In 2006, Belarus established a national TB control programme and introduced international standards for TB care.3 Patients in Belarus who are newly diagnosed with TB receive 2 months of treatment with isoniazid, rifampicin, pyrazinamide and ethambutol followed by 4 months of treatment with just isoniazid and rifampicin. An 8-month regimen is used for patients with a previous history of TB treatment. In addition to the isoniazid, rifampicin, pyrazinamide and ethambutol given to new cases, this longer regimen includes streptomycin (given for 2 months) and ethambutol (given for 8 months).4 All TB patients undergo drug-susceptibility testing at the time of diagnosis and are switched to a standardized regimen containing the appropriate second-line drugs if MDR-TB is detected.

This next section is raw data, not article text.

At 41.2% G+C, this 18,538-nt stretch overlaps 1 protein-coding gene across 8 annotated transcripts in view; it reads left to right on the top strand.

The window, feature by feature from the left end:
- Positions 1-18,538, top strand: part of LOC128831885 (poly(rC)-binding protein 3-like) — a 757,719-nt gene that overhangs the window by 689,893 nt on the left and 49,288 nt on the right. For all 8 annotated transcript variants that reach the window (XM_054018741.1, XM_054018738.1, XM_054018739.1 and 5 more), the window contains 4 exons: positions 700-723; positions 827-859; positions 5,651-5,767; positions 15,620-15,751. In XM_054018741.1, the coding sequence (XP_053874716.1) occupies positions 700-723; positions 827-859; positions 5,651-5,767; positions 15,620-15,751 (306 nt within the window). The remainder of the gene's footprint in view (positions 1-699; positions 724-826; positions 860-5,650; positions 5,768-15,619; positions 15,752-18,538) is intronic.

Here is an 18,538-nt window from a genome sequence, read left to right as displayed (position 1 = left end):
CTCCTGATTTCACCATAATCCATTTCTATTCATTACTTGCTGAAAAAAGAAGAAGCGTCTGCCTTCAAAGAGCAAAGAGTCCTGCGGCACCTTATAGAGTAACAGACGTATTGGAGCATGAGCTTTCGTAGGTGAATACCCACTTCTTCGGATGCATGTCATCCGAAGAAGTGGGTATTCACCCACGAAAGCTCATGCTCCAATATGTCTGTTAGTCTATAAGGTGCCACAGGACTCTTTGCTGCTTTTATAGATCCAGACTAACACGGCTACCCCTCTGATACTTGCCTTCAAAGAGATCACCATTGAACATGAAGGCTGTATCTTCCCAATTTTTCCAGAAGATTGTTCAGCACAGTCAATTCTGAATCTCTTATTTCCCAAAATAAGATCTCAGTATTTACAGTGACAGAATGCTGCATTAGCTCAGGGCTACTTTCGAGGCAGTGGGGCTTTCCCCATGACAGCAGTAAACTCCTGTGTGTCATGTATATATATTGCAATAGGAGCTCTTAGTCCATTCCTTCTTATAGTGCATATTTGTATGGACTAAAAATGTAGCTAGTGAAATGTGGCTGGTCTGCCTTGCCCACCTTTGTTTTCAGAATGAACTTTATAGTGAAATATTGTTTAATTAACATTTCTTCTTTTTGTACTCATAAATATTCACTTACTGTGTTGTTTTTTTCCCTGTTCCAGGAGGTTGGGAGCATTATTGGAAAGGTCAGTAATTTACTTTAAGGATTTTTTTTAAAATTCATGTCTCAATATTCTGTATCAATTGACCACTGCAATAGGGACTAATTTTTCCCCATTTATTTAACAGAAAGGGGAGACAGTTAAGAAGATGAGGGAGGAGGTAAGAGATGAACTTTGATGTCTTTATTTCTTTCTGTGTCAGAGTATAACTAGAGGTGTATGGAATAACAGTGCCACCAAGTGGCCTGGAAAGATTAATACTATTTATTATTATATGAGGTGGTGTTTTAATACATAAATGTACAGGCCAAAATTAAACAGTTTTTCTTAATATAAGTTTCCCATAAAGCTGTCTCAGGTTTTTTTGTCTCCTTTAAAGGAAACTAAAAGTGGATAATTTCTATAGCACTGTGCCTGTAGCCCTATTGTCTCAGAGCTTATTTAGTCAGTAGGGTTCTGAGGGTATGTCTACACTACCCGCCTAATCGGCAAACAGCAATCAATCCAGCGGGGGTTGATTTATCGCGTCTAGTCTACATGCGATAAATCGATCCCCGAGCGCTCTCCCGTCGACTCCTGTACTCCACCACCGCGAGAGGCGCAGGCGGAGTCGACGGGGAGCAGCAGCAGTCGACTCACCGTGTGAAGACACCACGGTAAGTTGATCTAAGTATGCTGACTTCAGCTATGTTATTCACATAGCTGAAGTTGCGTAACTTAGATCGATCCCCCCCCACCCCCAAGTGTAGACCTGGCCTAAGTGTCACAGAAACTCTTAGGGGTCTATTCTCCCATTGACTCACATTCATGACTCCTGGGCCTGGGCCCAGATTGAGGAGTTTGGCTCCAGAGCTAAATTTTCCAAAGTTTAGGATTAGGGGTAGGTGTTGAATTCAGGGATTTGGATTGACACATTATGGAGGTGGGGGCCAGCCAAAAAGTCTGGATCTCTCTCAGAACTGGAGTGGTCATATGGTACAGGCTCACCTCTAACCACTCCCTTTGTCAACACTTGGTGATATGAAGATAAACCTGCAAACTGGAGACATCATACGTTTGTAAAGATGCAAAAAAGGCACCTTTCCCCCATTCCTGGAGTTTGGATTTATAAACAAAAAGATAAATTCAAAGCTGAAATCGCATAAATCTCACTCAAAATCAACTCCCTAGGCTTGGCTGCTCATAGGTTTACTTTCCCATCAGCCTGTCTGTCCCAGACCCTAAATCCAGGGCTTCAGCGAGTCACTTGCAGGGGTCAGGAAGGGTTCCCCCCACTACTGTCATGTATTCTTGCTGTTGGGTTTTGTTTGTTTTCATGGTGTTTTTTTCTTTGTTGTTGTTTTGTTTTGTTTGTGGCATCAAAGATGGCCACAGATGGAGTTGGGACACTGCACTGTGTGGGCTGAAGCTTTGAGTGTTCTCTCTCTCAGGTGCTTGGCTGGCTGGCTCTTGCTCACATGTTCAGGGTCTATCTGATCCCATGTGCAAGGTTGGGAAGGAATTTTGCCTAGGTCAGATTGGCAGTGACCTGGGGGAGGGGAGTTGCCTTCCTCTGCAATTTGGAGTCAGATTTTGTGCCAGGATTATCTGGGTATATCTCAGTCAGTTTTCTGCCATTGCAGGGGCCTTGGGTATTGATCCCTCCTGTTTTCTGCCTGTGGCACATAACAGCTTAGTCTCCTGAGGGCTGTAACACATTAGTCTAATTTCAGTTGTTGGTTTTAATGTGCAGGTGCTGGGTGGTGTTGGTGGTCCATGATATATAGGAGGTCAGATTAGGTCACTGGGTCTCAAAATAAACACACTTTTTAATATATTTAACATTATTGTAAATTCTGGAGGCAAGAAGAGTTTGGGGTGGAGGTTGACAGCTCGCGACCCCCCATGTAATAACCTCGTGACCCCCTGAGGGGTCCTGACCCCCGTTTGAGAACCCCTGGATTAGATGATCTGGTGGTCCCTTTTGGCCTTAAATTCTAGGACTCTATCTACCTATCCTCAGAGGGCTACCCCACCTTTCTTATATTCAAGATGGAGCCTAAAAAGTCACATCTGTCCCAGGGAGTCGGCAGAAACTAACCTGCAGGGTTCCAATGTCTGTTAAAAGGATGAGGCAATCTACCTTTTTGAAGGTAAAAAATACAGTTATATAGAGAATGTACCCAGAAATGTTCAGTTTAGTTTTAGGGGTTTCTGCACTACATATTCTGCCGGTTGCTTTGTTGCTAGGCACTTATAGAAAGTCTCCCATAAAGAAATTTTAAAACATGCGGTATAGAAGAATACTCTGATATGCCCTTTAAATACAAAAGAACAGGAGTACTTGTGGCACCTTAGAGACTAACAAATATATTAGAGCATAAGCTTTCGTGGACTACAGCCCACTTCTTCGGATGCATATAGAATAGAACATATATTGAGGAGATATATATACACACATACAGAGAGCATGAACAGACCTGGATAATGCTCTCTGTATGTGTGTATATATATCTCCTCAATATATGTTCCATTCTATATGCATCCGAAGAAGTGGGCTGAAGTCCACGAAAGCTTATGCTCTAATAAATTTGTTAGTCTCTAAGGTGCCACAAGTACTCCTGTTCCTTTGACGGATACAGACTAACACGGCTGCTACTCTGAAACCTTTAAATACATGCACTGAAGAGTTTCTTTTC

In recent years, the annual incidence of TB in Belarus has been slowly but progressively falling: 84 and 70 new cases were recorded per 100 000 population in 2000 and 2011, respectively.1 However, the high prevalence of MDR-TB among TB patients in Belarus has raised major concerns. In a survey conducted in 2010 in Minsk, the capital city, nearly one out of every two (47.8%) TB patients investigated was found to have MDR-TB; this was the highest prevalence of MDR-TB ever recorded among TB patients worldwide.5 The Minsk survey was, however, relatively small and limited to a highly urbanized area. The national Ministry of Health therefore decided to conduct a larger, nationwide survey, not only to have a better understanding of the levels of drug resistance throughout Belarus but also to investigate the risk factors for the development of MDR-TB. In this paper we report the results of the first national survey of drug resistance to be conducted among TB cases in Belarus and present an analysis of the data collected, during the same survey, on sociobehavioural risk factors for the development of MDR-TB.